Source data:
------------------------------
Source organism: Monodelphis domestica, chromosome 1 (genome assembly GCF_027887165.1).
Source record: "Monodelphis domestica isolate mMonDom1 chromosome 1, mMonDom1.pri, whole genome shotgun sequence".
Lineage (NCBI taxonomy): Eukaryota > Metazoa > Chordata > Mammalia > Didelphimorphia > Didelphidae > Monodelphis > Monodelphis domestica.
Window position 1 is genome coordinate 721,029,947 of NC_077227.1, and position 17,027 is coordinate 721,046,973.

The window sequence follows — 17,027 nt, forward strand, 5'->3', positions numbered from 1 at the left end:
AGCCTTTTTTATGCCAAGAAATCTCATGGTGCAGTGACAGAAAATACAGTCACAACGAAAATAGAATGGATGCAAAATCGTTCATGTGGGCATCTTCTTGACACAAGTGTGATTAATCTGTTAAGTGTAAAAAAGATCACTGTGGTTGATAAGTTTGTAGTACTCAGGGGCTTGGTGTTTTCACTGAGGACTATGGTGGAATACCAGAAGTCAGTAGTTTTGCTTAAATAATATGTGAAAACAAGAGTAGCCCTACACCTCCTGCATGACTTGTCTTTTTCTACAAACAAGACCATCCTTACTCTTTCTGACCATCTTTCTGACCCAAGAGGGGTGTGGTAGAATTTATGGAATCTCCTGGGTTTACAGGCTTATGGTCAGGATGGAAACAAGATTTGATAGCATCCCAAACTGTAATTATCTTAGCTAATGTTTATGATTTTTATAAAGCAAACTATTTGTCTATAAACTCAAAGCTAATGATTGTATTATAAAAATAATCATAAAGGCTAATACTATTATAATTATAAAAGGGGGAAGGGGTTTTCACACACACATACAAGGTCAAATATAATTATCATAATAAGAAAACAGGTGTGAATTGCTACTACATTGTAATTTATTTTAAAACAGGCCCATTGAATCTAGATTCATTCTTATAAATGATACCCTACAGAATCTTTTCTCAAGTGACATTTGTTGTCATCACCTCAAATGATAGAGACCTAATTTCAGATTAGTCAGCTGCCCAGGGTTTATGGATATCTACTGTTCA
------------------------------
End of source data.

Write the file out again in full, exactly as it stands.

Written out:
Source organism: Monodelphis domestica, chromosome 1 (genome assembly GCF_027887165.1).
Source record: "Monodelphis domestica isolate mMonDom1 chromosome 1, mMonDom1.pri, whole genome shotgun sequence".
Lineage (NCBI taxonomy): Eukaryota > Metazoa > Chordata > Mammalia > Didelphimorphia > Didelphidae > Monodelphis > Monodelphis domestica.
Window position 1 is genome coordinate 721,029,947 of NC_077227.1, and position 17,027 is coordinate 721,046,973.

The window sequence follows — 17,027 nt, forward strand, 5'->3', positions numbered from 1 at the left end:
AGCCTTTTTTATGCCAAGAAATCTCATGGTGCAGTGACAGAAAATACAGTCACAACGAAAATAGAATGGATGCAAAATCGTTCATGTGGGCATCTTCTTGACACAAGTGTGATTAATCTGTTAAGTGTAAAAAAGATCACTGTGGTTGATAAGTTTGTAGTACTCAGGGGCTTGGTGTTTTCACTGAGGACTATGGTGGAATACCAGAAGTCAGTAGTTTTGCTTAAATAATATGTGAAAACAAGAGTAGCCCTACACCTCCTGCATGACTTGTCTTTTTCTACAAACAAGACCATCCTTACTCTTTCTGACCATCTTTCTGACCCAAGAGGGGTGTGGTAGAATTTATGGAATCTCCTGGGTTTACAGGCTTATGGTCAGGATGGAAACAAGATTTGATAGCATCCCAAACTGTAATTATCTTAGCTAATGTTTATGATTTTTATAAAGCAAACTATTTGTCTATAAACTCAAAGCTAATGATTGTATTATAAAAATAATCATAAAGGCTAATACTATTATAATTATAAAAGGGGGAAGGGGTTTTCACACACACATACAAGGTCAAATATAATTATCATAATAAGAAAACAGGTGTGAATTGCTACTACATTGTAATTTATTTTAAAACAGGCCCATTGAATCTAGATTCATTCTTATAAATGATACCCTACAGAATCTTTTCTCAAGTGACATTTGTTGTCATCACCTCAAATGATAGAGACCTAATTTCAGATTAGTCAGCTGCCCAGGGTTTATGGATATCTACTGTTCA